12. The premise that is being challenged is: To fail to be vaccinated is an aggression on another. Therefore, a mandate (prior restraint type forceful/punitive) rule for those people who cannot show proof of not being harmed by the vaccine, is good, since it will counter this aggression. Considering the purpose of such a law is the key. If unvaccinated people are aggressing through negligence then it is irresponsibility that is being addressed. If it is society or Home owners association where there is a universal agreement to go by some rule, like be vaccinated, it would not be a mandate but a reaction to an agreement that is being breached. Here we are a dealing with a non contract based enforcement. There is no agreement to be vaccinated so not contract was breached. Acting like such a social contract exists may sound civilized or proper. There no social contract that binds you to do being vaccinated. The argument may be made that it will benefit society as a whole. Meaning the majority will benefit. The mandate to vaccinate is utilitarian as apposed to individualistic. Absent any better philosophy, utilitarianism would be fine. But since valuing with your mind is at the core of individual rights: In the case of the perfect vaccine, a mandate to vaccinate is to over ride the ability of the individual to "value", to want with his mind. Ultimately the government is behaving like the population is a bunch of brain dead machines that should be managed for the purposes of some good i.e. in effect some entity/person/group. It is to hold that the individual's life is not an end in itself but to serve some other's interest. In the case of a vaccine that will help most but hurt a few … it will hurt some, it is an initiation of force. The value it pursues is that most will benefit. That is it's justification in utilitarian terms. Some will be harmed but most will benefit. That is the statistical benefit that it being sought, percentage of the beneficiaries is higher than the harmed, it is utilitarian. It would apply to an army where the soldiers have signed an agreement to comply. Not a society where there is no such contract. So in both cases a vaccine mandate is utilitarian. Now you would have a good case if it was made to quarantine. "To fail to be quarantined is an aggression on another". In this case proof of being harmed by the quarantine process does not apply because being symptomatic and transmissible is aggression. It is not based on the majority benefiting. It is a universal value. Each and every person being aggressed on requires the right to self defense to survive.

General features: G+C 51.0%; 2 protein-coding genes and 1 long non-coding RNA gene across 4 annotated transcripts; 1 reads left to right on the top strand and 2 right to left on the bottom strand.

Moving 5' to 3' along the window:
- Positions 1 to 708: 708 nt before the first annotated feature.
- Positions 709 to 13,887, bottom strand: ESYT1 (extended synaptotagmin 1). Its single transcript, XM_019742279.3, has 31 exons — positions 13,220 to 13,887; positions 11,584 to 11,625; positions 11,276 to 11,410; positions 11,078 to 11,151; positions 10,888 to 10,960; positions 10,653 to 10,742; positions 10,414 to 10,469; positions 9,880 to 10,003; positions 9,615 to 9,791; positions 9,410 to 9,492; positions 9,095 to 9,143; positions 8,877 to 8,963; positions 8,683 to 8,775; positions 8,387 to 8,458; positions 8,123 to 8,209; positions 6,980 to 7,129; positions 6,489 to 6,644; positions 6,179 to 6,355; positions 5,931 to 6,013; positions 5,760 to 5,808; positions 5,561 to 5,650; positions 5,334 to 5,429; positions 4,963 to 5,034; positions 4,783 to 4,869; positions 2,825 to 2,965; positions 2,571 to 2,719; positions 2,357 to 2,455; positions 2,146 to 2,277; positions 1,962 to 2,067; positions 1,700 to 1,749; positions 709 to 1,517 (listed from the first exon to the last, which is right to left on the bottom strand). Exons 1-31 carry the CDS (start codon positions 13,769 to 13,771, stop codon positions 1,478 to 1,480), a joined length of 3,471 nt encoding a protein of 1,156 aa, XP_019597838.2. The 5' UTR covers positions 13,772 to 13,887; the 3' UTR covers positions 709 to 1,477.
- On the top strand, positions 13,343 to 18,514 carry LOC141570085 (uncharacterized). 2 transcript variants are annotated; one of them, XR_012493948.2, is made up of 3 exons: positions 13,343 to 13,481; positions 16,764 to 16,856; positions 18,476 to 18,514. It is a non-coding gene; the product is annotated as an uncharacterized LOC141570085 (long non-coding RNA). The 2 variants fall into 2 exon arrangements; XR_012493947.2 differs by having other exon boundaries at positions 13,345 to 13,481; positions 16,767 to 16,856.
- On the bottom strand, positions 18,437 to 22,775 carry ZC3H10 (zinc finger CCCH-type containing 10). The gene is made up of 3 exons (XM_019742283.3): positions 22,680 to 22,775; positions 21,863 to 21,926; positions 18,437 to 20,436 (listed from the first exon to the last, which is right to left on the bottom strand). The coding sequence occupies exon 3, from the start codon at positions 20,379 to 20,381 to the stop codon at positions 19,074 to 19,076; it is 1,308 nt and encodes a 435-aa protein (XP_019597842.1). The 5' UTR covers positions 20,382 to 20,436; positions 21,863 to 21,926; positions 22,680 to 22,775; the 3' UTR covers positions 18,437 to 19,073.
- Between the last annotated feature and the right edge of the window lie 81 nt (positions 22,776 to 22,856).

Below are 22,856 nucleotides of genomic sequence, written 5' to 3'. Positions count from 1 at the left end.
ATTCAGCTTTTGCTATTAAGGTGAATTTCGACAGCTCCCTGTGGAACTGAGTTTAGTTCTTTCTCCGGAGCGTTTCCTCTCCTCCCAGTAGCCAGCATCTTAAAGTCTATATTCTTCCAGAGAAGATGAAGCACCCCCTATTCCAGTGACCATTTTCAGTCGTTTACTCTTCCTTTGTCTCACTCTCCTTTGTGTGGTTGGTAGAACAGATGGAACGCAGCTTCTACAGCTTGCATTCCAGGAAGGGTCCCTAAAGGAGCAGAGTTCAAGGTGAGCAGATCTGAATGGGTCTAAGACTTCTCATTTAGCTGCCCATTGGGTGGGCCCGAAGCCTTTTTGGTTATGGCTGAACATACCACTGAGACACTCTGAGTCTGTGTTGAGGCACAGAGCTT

13. You see your definition of mandate will end up having no distinction between a preemptive force vs. a response or retaliation to aggression. Socialism is an initiation, a mandate to inject is an initiation. If you consider the police's activities being a mandate, yes, any activity has risk. But the behavior of the police is not through a mandate. The police is a universal requirement to keep law and order and it only acts in response. When it comes to a mandated injection, the police will end up forcing an injection with or without consent of those who cannot prove they will be harmed by it. A Mandate is an activity that is forced on some or all of the population. In your proposal's case, for those that can't prove the vaccine will hurt them. And when the government is wrong, well "shit happens". there is no proper accountability. It was for the good of the public. The most have benefited. This exact scenario has already happened in Africa with the Tetanus vaccine. Infertility and no one being held accountable since the united nations was in charge. The requirement to quarantine is to keep away from someone else as a defensive/retaliatory measure. Each of us individually has that right. You can pull a gun on someone telling them to stay away if you are threatened. It it done in response to someone who has the disease, not someone with no symptoms. Pulling a gun on them and forcing them to take a medicine is another matter.